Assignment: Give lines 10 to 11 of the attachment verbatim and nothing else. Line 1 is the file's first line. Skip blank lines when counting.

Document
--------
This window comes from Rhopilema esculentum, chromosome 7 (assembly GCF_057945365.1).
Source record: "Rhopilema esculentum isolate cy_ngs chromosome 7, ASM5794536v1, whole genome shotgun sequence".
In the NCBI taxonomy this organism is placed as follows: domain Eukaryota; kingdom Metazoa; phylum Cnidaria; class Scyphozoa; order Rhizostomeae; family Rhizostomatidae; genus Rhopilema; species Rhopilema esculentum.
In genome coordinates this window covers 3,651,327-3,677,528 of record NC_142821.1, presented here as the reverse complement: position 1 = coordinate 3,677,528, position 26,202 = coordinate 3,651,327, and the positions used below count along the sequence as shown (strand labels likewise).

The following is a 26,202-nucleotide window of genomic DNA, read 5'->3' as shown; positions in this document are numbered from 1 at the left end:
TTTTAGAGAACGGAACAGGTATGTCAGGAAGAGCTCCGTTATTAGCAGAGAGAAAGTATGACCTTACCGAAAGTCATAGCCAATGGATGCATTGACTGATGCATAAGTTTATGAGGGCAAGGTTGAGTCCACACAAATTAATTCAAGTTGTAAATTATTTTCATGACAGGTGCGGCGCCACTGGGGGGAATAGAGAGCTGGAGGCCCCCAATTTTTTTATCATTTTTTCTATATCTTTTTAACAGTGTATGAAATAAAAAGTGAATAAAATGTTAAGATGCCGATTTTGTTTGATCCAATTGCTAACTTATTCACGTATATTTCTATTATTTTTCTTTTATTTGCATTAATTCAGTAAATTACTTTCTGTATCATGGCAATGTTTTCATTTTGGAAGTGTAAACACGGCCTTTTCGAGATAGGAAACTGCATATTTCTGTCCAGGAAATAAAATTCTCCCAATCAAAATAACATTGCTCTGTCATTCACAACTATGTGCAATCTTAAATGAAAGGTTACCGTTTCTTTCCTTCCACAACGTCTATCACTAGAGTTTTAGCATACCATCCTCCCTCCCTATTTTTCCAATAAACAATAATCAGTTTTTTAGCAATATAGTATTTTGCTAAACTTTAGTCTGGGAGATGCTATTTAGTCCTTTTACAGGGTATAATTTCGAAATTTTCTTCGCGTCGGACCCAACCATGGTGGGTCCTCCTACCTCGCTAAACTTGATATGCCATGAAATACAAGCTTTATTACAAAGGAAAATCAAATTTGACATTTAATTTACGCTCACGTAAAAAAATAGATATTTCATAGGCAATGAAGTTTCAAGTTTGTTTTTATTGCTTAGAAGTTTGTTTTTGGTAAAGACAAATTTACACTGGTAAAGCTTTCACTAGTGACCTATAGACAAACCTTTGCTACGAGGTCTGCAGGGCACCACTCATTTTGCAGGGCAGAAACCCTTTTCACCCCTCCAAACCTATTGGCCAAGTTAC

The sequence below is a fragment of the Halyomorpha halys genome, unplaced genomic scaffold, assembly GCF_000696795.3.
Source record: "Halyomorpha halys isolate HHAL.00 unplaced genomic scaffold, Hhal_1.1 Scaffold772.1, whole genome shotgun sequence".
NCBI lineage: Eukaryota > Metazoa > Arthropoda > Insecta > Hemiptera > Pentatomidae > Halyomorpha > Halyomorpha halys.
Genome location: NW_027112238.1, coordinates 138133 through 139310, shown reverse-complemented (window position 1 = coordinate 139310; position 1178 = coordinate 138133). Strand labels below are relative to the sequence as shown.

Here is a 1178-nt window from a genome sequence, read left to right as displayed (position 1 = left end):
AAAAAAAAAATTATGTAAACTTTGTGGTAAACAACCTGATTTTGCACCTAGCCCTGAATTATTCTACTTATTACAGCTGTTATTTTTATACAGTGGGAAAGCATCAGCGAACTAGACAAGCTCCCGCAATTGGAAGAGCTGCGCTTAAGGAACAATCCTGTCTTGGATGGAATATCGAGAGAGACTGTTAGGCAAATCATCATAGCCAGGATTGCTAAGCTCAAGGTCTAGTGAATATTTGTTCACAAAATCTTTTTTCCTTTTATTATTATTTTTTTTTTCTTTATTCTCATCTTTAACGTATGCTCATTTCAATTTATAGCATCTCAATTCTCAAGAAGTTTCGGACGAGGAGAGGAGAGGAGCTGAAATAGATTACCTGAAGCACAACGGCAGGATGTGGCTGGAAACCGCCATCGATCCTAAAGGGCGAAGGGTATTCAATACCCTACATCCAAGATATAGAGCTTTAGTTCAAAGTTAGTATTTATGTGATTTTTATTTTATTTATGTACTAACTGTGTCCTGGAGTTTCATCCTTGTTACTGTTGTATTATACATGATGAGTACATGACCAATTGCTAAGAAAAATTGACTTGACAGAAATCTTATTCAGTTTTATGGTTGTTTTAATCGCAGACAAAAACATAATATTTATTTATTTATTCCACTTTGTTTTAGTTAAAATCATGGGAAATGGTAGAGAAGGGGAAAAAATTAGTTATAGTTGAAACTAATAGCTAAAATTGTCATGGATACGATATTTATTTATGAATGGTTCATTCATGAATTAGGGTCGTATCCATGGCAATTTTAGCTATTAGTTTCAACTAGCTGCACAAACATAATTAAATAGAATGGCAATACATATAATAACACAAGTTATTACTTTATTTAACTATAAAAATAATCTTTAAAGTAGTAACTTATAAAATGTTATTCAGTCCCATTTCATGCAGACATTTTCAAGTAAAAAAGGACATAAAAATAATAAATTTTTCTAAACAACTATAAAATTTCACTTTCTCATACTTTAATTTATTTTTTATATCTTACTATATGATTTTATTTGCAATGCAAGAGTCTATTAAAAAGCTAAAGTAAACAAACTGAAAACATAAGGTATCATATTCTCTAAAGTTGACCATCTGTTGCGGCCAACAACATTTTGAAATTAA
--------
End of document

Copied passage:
Genome location: NW_027112238.1, coordinates 138133 through 139310, shown reverse-complemented (window position 1 = coordinate 139310; position 1178 = coordinate 138133). Strand labels below are relative to the sequence as shown.

Here is a 1178-nt window from a genome sequence, read left to right as displayed (position 1 = left end):